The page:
Members Write Now: Sherring Dartiguenave

In this month’s Members Write Now, Sherring Dartiguenave shares a personal essay about finding expression through the colors in her wardrobe.


A Shade of Red for Every Woman

As a teenager, the only red you’d find on me was my nail polish. Even then it was hidden. Red was reserved for my toes, while my fingernails were coated in hues of brown. Only when the bottles were lined up could you tell the slight variations in color. Lip balms and glosses were clear or a slight tint of pink, another color I avoided.

My conservative attire in my teens and early twenties was drab and dreary, though I coordinated from my hair accessories and costume jewelry right down to my socks. I wasn’t goth dressed in all black, but everything was dark. Dark blue. Dark green. Dark brown. I was taught to do laundry by separating clothes into lights, whites and darks. My darks were always a mountainous pile.

When my mother passed away, my aunties ensured I followed Haitian culture protocol which dictated that I was to wear dark clothes, but more importantly, not to wear any red for at least two years, as a sign of grief and respect. To my dismay, my aunt—my father’s sister—sifted through my clothing and removed anything that contained red. I was especially heartbroken when a dark turquoise shirt with faux suspenders made of buttons was strewn on the pile on the carpeted floor.

I mustered the courage to request that the suspender-shirt be spared. Seeing the desperation on my face, my aunt acquiesced, but removed the single, offending, red button. I didn’t care about the gap where the button once was. I was satisfied with my victory of saving one of my favorite shirts.

Unbeknownst to me, I associated the color red with my mother’s death. After she was gone, dark clothes were what I was accustomed to wearing, so every summer while shopping for clothes for the upcoming schoolyear, that’s what I selected. My father’s only issue was that I didn’t choose enough dresses and skirts. If I did, I was sure to buy dark, thick leggings to wear underneath.

In my early twenties I audited my wardrobe to get rid of no-longer-worn and ill-fitting items in an attempt to declutter my closet and drawers. Standing before my closet, I faced a wall of dark clothes. It was depressing. I remembered the fashion tips from the many magazines I subscribed to. “Add pizazz,” or “spice up an outfit” by adding a statement piece of a bright color. That suggested color was often…red.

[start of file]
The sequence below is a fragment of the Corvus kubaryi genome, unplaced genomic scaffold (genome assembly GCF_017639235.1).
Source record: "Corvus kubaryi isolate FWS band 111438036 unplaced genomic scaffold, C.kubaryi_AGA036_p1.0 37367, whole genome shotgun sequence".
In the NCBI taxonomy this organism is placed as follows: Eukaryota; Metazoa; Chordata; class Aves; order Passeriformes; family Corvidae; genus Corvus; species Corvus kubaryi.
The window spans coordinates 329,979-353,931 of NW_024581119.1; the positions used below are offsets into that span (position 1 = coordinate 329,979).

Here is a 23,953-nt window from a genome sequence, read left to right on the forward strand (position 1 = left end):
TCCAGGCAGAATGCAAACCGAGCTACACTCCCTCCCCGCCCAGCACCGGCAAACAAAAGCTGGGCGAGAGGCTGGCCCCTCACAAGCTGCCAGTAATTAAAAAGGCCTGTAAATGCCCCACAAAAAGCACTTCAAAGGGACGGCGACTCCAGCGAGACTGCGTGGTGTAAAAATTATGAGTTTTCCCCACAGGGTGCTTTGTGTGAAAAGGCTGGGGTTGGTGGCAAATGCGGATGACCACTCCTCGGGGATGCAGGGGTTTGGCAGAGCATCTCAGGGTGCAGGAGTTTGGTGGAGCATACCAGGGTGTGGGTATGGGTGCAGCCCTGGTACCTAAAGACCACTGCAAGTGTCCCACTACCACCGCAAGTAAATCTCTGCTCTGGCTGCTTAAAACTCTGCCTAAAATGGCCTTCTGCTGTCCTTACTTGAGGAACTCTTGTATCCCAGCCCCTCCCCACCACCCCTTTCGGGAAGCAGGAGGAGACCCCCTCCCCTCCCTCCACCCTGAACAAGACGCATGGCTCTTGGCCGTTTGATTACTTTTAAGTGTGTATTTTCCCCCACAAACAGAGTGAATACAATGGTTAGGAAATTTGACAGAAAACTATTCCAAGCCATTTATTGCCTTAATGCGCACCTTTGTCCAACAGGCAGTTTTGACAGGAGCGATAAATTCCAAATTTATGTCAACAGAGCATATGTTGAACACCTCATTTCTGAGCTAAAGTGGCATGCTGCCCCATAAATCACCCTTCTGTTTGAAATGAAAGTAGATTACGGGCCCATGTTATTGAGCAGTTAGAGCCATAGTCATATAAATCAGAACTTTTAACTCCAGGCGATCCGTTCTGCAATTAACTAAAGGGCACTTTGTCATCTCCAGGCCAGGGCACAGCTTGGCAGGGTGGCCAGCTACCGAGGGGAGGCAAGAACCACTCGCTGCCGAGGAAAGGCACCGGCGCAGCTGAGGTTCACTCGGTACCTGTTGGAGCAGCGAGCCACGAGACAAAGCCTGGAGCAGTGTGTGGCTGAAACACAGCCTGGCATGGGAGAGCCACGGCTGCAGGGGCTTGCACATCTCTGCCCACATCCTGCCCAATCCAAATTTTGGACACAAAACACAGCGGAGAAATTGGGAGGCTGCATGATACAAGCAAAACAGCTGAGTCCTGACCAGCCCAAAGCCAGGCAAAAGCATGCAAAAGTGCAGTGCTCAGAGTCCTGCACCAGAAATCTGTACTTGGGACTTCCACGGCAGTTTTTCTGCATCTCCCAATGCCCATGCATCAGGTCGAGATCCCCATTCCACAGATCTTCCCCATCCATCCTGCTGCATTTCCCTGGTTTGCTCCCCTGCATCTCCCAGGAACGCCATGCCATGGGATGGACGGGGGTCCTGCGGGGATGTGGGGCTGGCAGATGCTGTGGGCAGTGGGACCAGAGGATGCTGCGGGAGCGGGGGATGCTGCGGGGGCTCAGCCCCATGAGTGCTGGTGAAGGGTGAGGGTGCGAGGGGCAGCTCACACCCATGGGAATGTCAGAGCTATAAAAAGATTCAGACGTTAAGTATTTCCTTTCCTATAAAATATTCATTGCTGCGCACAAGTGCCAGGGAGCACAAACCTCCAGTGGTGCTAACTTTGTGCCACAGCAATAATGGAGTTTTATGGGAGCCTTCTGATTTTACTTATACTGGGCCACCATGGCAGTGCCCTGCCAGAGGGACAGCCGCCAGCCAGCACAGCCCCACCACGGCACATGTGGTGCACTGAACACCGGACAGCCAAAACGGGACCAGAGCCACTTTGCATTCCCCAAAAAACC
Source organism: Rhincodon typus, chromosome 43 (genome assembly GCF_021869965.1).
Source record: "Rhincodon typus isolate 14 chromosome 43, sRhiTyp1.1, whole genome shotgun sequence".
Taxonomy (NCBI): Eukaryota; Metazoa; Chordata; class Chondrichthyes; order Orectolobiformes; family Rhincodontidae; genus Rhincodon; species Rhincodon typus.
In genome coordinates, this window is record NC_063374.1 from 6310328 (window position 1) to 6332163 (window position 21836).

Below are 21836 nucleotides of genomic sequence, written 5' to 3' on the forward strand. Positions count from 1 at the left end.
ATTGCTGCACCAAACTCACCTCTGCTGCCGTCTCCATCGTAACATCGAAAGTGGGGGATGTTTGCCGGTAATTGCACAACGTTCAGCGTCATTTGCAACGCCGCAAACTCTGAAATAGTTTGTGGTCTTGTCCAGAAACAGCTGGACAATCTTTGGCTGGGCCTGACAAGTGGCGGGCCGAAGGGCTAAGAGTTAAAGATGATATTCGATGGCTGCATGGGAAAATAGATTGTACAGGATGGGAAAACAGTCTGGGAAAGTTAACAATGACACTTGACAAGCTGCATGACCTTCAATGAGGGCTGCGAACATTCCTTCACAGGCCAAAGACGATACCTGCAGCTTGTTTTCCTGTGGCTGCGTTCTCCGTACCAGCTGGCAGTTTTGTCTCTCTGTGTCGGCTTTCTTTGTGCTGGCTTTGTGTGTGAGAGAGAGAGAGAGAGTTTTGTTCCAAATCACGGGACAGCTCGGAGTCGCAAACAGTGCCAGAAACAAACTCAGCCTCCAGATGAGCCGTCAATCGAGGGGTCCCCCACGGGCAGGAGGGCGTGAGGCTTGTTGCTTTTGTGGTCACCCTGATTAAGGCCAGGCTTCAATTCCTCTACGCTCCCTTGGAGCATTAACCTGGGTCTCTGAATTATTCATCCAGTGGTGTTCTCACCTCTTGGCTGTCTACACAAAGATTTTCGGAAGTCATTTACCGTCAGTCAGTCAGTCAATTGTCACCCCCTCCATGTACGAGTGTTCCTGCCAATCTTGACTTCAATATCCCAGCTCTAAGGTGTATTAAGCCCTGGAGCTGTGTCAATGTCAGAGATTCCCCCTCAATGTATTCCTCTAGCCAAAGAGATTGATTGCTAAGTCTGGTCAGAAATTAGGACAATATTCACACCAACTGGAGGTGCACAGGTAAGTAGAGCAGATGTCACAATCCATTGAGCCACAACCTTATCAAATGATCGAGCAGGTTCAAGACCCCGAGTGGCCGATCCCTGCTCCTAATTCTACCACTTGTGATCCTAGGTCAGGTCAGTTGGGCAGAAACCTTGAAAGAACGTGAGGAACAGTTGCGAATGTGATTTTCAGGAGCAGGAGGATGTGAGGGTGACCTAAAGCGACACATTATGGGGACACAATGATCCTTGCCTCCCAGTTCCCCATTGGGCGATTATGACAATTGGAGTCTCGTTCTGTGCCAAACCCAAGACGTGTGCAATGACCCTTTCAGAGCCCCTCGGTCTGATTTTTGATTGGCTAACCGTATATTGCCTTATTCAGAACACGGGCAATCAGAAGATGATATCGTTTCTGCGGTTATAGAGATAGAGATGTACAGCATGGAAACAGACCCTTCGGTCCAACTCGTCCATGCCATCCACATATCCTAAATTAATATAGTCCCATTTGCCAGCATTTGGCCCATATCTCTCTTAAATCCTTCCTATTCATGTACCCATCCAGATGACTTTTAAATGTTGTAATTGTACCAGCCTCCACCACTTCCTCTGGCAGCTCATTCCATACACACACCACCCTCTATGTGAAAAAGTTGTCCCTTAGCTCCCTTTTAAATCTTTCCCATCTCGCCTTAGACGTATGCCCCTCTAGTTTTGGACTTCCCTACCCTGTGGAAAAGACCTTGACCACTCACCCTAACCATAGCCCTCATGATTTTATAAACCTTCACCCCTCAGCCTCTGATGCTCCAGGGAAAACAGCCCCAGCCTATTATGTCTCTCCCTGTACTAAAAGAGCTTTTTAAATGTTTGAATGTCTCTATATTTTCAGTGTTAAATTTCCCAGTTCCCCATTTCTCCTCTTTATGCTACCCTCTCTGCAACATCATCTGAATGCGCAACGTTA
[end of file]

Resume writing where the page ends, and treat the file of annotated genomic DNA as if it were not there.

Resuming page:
I grew up a shy loner, though I longed to be one of the boisterous, popular kids. As I’ve gotten older, I’ve shed some of the shyness, but it’s still a struggle. I try not to blend in or hide, starting with and including my clothes. I buy brighter colors and patterns. I’ve always loved plaid, but I had to ease into wearing red. I still feel like it’s such a bold, rich color, announcing “Look at me!” which is what I want, and don’t want, at the same time.

To be different I actually prefer, instead of having to remind myself, to seek something colorful or red, especially if it isn’t the norm. A stranger might think my favorite color is red. Several times when I upgraded my Motorola cell phone to another model, I chose the red in lieu of the black or metal-gray. My Dell laptop came in two color options. I went with the red, and bought a mousepad to match. To this day, a favorite purse—one I get complimented on—is a twenty-year-old red leather BCBG handbag. I have a red umbrella. I wear red nail polish on my fingers, and red lipstick on my lips. I don red lingerie.

A few years ago, I bought two, form-fitting, red dresses. One was a mock-turtleneck sweater dress; the other a cocktail dress. I’ve worn the sweater dress exactly three times. I haven’t dared to wear the cocktail dress yet.

Last winter, as I adjusted my red Isotoner gloves that matched my red knit hat, I wondered how much longer I’d have to wear gloves before warm weather arrived. I also wondered if I’d finally wear that red dress.


Sherring DartiguenaveSherring Dartiguenave is an editorial professional with over fifteen years of experience in book, magazine, and online publishing. She earned a BA in Writing, Literature & Publishing from Emerson College, and an MFA in Creative Nonfiction Writing from The New School University. She lives in Brooklyn and is the Treasurer of the NY chapter of the Women’s National Book Association. Follow her blog justsherring.com and on Twitter @sher_ring.

About Blog Editor

The Women’s National Book Association was founded in 1917 by female booksellers who weren’t allowed in the men’s organizations. Nearly 100 years later, the WNBA is still supporting women in the book industry through literary events, networking, literacy projects, workshops, open mic nights, book clubs, and many other entertaining programs throughout the season!

One Comment

  1. Being a lover of red, I *loved* reading Sherring’s take on its meaning in her life. Thanks!

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